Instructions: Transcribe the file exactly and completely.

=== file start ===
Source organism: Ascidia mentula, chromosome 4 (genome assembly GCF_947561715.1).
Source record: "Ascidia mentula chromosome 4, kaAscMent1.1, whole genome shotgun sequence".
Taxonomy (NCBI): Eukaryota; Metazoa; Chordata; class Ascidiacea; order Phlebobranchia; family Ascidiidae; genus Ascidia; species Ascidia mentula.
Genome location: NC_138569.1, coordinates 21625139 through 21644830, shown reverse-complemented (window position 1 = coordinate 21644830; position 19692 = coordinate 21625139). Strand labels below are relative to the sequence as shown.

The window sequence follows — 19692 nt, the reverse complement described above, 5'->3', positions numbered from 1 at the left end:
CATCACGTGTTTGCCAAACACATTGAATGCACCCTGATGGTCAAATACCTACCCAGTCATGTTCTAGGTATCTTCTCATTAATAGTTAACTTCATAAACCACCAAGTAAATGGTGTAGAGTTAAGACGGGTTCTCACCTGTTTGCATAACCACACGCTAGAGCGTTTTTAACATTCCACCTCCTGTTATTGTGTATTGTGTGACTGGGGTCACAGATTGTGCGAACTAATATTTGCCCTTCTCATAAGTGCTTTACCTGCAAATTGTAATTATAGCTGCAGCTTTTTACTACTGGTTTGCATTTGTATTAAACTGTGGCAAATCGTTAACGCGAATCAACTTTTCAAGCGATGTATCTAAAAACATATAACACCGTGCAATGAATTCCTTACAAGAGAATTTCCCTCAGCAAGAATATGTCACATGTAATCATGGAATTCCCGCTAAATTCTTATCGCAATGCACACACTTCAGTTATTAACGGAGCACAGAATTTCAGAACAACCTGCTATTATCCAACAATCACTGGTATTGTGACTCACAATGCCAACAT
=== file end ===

Source organism: Ascidia mentula, chromosome 4 (genome assembly GCF_947561715.1).
Source record: "Ascidia mentula chromosome 4, kaAscMent1.1, whole genome shotgun sequence".
Taxonomy (NCBI): Eukaryota; Metazoa; Chordata; class Ascidiacea; order Phlebobranchia; family Ascidiidae; genus Ascidia; species Ascidia mentula.
Genome location: NC_138569.1, coordinates 21625139 through 21644830, shown reverse-complemented (window position 1 = coordinate 21644830; position 19692 = coordinate 21625139). Strand labels below are relative to the sequence as shown.

The window sequence follows — 19692 nt, the reverse complement described above, 5'->3', positions numbered from 1 at the left end:
CATCACGTGTTTGCCAAACACATTGAATGCACCCTGATGGTCAAATACCTACCCAGTCATGTTCTAGGTATCTTCTCATTAATAGTTAACTTCATAAACCACCAAGTAAATGGTGTAGAGTTAAGACGGGTTCTCACCTGTTTGCATAACCACACGCTAGAGCGTTTTTAACATTCCACCTCCTGTTATTGTGTATTGTGTGACTGGGGTCACAGATTGTGCGAACTAATATTTGCCCTTCTCATAAGTGCTTTACCTGCAAATTGTAATTATAGCTGCAGCTTTTTACTACTGGTTTGCATTTGTATTAAACTGTGGCAAATCGTTAACGCGAATCAACTTTTCAAGCGATGTATCTAAAAACATATAACACCGTGCAATGAATTCCTTACAAGAGAATTTCCCTCAGCAAGAATATGTCACATGTAATCATGGAATTCCCGCTAAATTCTTATCGCAATGCACACACTTCAGTTATTAACGGAGCACAGAATTTCAGAACAACCTGCTATTATCCAACAATCACTGGTATTGTGACTCACAATGCCAACAT